How To Answer 10 of The Most Common Interview Questions

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How to answer the most common interview questions

Thorough preparation is the key to feeling genuinely confident in an interview. When you are well-prepared, it's much easier to manage the stress during an interview and present yourself in the best possible light. By preparing, you equip yourself to answer the most common interview questions confidently and clearly. Recruitment Consultants, interviewers, and potential employers appreciate a calm, confident candidate who demonstrates a clear understanding of the job, company and interview process. 

Some of the top tips from our team of Recruitment Managers are to research the company and position you have applied for before going to the interview. Consider your past achievements and experiences and see where these could be relevant to the job requirements. Apply for jobs that align with values based on what you know about the company, your experience, and your skill set.
Interview questions are becoming more role-specific and competency-based. However, some common questions are still generally asked in interviews. Here are some of the most common interview questions that will help you prepare, whether the interview is via video or in-person.

1. Tell me about yourself.

This question can be tricky, as you do not want to come across as arrogant or too humble. The purpose of this question is often to allow you to calm your nerves and speak about what interests you. It’s a perfect opportunity to stand out from the crowd by talking about something that will make you memorable.  Here, you should discuss your values, main positive attributes (framed as what others say about you), interesting achievements and passions/hobbies.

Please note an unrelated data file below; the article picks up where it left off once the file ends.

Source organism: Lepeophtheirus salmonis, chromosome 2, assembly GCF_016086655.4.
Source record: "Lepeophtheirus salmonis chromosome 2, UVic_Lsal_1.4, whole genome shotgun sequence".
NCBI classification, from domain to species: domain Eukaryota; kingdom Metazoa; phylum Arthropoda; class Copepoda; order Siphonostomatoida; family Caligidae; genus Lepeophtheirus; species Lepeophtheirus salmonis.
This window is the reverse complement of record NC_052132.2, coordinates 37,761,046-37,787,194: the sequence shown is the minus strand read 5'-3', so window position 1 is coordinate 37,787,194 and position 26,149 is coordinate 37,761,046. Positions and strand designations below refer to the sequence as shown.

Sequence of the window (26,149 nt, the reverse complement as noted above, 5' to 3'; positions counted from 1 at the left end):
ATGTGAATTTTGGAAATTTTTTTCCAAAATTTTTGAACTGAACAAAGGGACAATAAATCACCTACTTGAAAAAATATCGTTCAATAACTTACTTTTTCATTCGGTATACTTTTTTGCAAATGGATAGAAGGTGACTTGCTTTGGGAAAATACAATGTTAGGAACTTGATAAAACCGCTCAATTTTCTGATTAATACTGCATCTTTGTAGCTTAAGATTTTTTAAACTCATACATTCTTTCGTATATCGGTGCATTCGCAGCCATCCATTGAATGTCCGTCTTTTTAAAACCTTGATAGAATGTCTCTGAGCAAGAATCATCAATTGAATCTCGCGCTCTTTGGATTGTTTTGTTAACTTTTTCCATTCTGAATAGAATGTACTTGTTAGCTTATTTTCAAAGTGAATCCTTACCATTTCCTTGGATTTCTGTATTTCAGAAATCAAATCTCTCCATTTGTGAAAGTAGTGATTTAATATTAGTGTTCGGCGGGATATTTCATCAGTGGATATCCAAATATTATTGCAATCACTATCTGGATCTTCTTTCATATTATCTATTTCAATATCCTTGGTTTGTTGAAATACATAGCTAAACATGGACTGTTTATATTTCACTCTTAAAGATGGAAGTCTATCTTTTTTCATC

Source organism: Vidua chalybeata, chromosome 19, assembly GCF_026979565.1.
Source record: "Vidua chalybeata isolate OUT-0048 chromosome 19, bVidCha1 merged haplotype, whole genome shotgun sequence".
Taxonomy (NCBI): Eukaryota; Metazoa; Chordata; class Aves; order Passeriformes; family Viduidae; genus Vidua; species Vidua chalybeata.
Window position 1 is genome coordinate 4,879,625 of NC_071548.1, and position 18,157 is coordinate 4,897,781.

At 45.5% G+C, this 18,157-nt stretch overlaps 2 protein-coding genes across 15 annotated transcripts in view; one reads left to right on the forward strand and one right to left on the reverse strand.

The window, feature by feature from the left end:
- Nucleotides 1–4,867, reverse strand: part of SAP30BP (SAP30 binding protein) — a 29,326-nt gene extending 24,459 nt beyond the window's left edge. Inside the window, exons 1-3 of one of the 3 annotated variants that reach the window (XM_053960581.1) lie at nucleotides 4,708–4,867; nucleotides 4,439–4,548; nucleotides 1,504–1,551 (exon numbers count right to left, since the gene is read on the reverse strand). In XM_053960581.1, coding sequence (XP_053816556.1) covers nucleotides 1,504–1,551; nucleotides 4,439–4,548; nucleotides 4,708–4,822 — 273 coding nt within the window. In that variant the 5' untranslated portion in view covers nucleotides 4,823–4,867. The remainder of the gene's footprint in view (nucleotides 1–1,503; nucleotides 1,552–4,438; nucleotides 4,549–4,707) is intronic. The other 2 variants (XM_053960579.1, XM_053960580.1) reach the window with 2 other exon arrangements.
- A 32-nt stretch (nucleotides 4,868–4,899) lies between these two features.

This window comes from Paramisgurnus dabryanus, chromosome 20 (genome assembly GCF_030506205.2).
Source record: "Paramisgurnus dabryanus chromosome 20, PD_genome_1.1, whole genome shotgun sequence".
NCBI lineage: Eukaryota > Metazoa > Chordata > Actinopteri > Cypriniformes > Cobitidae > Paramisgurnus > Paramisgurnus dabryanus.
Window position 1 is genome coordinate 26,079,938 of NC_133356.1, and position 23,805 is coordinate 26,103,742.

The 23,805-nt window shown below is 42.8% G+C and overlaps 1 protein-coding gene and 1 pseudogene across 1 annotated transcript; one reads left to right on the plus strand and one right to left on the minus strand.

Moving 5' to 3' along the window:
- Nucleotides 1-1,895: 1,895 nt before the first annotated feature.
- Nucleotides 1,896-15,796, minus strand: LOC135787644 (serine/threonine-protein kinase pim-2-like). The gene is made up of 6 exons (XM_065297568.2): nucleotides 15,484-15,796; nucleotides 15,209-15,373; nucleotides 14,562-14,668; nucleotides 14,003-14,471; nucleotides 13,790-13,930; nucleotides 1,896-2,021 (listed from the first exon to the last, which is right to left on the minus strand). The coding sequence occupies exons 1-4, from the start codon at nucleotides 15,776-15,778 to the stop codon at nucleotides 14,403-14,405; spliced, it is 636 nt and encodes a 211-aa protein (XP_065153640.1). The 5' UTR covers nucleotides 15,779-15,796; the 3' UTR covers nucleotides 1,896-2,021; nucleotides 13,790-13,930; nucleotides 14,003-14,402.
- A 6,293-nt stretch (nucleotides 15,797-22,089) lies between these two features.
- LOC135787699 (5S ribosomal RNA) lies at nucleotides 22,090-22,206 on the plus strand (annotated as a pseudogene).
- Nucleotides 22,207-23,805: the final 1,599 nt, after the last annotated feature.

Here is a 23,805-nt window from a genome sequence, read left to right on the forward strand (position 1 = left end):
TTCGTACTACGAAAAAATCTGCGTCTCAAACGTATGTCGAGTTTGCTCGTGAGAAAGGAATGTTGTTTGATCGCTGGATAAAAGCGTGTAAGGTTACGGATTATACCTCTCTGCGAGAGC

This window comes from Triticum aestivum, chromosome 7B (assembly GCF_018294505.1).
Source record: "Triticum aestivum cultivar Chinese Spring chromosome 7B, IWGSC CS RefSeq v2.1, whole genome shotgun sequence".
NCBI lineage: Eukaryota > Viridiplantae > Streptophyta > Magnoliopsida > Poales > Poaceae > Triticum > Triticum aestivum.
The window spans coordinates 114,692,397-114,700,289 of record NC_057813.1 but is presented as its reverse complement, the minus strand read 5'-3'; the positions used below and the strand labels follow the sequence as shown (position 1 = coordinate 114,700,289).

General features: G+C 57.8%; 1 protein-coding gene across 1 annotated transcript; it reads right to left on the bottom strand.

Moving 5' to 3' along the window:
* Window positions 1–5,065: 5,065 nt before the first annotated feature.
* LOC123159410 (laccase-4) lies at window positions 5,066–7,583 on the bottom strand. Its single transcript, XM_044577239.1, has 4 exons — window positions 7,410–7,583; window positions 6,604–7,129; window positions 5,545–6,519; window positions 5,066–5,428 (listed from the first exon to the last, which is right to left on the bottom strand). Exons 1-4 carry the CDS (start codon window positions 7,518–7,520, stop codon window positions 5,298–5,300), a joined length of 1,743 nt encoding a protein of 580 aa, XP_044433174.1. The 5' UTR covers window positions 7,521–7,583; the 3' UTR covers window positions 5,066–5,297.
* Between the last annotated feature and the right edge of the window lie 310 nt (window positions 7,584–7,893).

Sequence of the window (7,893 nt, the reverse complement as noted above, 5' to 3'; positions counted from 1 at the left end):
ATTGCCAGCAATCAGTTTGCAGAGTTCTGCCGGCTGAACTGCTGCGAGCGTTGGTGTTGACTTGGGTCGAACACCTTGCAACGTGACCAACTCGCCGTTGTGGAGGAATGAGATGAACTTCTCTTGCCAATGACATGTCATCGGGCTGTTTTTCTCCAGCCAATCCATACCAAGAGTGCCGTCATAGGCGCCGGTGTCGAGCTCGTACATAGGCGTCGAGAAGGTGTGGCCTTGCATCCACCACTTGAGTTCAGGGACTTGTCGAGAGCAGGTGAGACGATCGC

You can ask if they would like you to talk about your qualifications and career history. Any good interviewer would not require this as they would have read your CV.  If you talk about this, emphasise those skills relevant to the job on offer and what makes you uniquely qualified for this position. This is not the time to tell your life story in detail - keep it short and positively memorable.

2. Tell me why you applied for this job.

Be honest about what attracts you to the job. Is it a skill-set fit, industry know-how, admiration for the company, a growth opportunity, or a need for more financial stability? 

Avoid dragging the potential employer into your personal life saga. Too much drama will put them off. Employers want to know that you are serious about working for them and will be an asset that adds value to their business. 

3. What have been your greatest achievements thus far?

Think of something fairly recent and work-related. Your latest sporting achievement is worth mentioning as it displays discipline and a goal-reaching mindset, but always add a work achievement with a non-work related achievement. 

Talk about the quantifiable benefit for the company, and identify the skills you used in achieving the result.  Being a head prefect in high school is important when starting out in your career, but becomes less important as you progress. 

4. What skills do you have that will contribute to our company?